In this edition of EcoNews, we bring you our primer on blue-green algae after the Department of Health issued an advisory for Nashwaak Lake earlier this week; we update you on the latest news regarding the tragic deaths of north Atlantic right whales off the waters of N.B.; share encouraging news about a community in the Acadian Peninsula that is looking to protect its people from glyphosate spraying; tell you about a new study that says mayors can save big bucks by preserving wetlands; share some photos from recent events, and give you a couple more items to add to your calendar.
Blue-green algae watch, summer 2017
The province issued a blue-green algae advisory for Nashwaak Lake on Tuesday, July 25 after lab tests confirmed the presence of a bloom in the lake north of Fredericton. Check out our primer on everything you need to know about blue-green algae blooms this summer — what they are, what causes a bloom, and what you can do to help prevent them from forming.
Eighth right whale death sparks call for “complete review” of shipping lanes
Another north Atlantic right whale has been found dead in the Gulf of St. Lawrence — now the eighth to turn up in the gulf since June 6. Yesterday (Wednesday, July 26), the Department of Fisheries and Oceans reported a dead right whale had washed ashore in Newfoundland, though it is not yet clear if the carcass is one of the previously spotted deceased whales, or if it is the ninth right whale casualty found this summer in the waters off New Brunswick. In the wake of what marine biologists are calling an “unprecedented die-off” of the endangered species, Jerry Conway, an adviser with the Campobello Whale Rescue Team, told the CBC he wants a complete review of shipping lanes in the gulf where the whales are being found.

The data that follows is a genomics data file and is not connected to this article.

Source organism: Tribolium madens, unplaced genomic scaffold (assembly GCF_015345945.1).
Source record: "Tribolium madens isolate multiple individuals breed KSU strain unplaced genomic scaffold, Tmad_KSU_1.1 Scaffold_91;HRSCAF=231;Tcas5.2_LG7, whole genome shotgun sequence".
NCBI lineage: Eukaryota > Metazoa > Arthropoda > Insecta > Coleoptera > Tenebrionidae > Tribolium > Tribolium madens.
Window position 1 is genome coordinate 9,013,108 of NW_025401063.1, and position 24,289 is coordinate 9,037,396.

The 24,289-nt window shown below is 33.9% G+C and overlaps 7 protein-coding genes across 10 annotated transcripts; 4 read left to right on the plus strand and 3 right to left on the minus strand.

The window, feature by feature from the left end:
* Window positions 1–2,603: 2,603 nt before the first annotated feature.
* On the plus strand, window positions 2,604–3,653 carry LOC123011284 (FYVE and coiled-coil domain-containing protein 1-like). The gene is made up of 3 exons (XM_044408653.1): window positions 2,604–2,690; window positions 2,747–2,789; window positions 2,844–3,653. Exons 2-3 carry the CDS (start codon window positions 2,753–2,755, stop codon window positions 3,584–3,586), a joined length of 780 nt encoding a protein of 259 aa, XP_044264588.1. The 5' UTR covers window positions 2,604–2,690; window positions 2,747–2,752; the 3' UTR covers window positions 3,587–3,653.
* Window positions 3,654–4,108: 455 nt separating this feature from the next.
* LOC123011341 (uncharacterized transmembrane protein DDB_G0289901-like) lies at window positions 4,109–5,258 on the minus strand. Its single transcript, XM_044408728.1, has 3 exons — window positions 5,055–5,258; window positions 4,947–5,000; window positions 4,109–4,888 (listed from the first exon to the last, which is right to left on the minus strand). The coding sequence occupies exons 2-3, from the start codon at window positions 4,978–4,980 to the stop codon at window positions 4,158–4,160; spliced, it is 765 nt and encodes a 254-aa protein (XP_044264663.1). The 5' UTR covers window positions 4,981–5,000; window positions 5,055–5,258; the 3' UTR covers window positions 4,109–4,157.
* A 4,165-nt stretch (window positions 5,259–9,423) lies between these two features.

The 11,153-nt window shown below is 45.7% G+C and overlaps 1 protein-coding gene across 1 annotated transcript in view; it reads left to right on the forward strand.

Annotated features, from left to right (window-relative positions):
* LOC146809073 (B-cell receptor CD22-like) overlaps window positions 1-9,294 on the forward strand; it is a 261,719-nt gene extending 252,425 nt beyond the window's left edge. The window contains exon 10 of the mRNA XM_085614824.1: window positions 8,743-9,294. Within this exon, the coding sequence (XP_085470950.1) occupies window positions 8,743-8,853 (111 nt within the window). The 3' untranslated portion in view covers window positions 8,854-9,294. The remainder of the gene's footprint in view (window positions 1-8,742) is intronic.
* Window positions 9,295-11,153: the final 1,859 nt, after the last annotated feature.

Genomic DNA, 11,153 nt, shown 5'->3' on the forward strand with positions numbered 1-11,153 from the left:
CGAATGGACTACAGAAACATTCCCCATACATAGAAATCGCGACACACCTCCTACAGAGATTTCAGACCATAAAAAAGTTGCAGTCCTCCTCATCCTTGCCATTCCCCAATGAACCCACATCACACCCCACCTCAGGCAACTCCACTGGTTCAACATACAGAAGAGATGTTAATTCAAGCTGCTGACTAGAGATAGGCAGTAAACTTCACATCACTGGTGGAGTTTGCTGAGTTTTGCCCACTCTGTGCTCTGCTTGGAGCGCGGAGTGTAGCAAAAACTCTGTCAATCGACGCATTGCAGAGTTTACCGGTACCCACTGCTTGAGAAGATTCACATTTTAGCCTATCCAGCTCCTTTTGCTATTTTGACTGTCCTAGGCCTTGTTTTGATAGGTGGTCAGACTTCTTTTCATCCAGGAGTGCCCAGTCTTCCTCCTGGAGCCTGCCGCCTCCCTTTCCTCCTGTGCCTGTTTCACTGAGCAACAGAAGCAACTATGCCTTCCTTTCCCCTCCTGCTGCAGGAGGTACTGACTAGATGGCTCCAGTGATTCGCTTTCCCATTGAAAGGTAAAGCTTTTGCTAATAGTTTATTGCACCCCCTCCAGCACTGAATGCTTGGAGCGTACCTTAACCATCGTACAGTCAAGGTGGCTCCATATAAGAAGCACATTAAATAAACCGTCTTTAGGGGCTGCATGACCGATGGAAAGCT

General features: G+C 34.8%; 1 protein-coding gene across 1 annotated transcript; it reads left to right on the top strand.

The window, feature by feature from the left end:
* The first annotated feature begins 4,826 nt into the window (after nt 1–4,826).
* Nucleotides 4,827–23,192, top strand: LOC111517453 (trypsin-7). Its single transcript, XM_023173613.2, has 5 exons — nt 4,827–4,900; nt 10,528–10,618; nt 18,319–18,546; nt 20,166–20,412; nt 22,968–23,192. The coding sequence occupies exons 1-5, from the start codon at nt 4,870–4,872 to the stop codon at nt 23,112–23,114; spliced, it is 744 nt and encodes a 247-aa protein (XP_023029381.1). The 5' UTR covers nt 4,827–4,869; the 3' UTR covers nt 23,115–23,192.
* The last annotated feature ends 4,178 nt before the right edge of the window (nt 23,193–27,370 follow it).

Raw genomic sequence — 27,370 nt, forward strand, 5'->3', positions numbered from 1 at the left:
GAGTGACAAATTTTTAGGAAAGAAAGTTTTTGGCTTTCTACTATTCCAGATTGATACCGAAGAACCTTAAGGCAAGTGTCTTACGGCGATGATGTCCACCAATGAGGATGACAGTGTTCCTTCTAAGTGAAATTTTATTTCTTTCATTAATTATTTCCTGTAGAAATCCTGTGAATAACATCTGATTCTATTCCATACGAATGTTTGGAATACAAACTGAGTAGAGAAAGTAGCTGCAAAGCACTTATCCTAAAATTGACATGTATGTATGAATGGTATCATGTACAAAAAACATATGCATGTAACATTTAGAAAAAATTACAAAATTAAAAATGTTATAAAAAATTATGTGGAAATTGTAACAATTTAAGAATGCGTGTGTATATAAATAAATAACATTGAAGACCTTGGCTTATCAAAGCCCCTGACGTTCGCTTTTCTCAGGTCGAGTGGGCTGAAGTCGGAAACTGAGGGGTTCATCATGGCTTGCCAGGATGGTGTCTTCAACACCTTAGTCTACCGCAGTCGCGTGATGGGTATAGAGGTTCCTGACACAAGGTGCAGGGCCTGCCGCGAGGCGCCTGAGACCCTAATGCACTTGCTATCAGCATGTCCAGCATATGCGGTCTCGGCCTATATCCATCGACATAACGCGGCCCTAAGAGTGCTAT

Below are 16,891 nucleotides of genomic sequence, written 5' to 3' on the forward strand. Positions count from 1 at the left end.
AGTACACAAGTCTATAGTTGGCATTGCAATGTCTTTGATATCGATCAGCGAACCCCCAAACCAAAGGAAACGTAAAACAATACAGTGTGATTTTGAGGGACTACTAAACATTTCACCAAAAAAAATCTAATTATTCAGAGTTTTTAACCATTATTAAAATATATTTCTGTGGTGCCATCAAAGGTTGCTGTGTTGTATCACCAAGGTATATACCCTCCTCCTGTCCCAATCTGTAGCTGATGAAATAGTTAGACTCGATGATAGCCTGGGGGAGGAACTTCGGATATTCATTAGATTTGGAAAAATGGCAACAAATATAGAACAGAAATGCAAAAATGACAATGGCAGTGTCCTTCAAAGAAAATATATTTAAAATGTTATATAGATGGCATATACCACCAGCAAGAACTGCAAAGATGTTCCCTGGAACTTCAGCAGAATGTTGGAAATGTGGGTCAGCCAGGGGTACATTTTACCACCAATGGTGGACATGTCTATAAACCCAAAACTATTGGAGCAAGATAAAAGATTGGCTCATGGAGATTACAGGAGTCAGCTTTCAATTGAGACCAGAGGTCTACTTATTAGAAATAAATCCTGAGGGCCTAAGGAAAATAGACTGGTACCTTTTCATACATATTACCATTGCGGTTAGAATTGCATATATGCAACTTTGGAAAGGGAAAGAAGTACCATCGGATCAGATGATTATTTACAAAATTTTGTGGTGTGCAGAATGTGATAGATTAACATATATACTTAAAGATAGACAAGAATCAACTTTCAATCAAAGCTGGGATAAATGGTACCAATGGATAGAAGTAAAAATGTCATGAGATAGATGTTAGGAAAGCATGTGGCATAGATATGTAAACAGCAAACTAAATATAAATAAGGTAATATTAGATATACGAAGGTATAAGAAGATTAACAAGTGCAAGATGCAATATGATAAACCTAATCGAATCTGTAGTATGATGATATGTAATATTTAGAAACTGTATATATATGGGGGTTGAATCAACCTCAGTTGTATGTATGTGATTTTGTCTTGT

Tracadie-Sheila looking at by-law to ban glyphosate
Mayors who preserve wetlands save big bucks, study finds
What the Mount Polley disaster can teach us about protecting the Nashwaak and nearby communities from the Sisson mine
Join the Whimbrel’s friends for a 5 à 7
The Whimbrel’s Friends conservation group is holding a “5 à 7” conference and cocktail event on Monday, Aug. 7 in Inkerman, N.B., in the Acadian Peninsula. Conservation biologist Monica Iglecia and Julie Guillemot of the University of Moncton, Shippagan campus will share their latest work and research on wetlands conservation and shorebird habitat rehabilitation. To register, or for more information, contact Lisa Fauteux at 888-5271 or at email@example.com.
Paddlers on the Musquash!
Fundy Baykeeper at the Great Fundy Coastal Cleanup
There is only one week left to nominate your favorite New Brunswick environmental story for our annual Beth McLaughlin Environmental Journalism Award. Submit your entry for outstanding reporting on environmental issues to the Conservation Council of New Brunswick, Southeast Chapter’s Environmental Journalism Award Committee at firstname.lastname@example.org by July 31.
THE LATEST CCNB IN THE NEWS
We work hard to make sure a strong environmental voice is heard in the New Brunswick print, radio and television media. Here are the latest stories Conservation Council staff have been called upon for expertise, analysis and commentary:
July 26: Canada’s pesticide regulator “captured by industry” — Lois Corbett spoke to the National Observer’s award-winning investigative journalist, Bruce Livesey, about Canada’s problematic pesticide management agency.
July 24: Conservation Council spreading the power of pollinators — The Conservation Council’s recent effort to help teach New Brunswick kids about the importance of pollinators was highlighted in a New Brunswick Telegraph-Journal story, published July 23, focused on pollinator education events and activities happening around the province this summer.
July 20: Letter to the editor: Setting the record straight on N.B. pollution targets — In this letter to the editor, published in the New Brunswick Telegraph-Journal and Fredericton Daily Gleaner, Lois Corbett sets the record straight on N.B.’s pollution targets and reminds decision-makers that we still have a lot of work to do.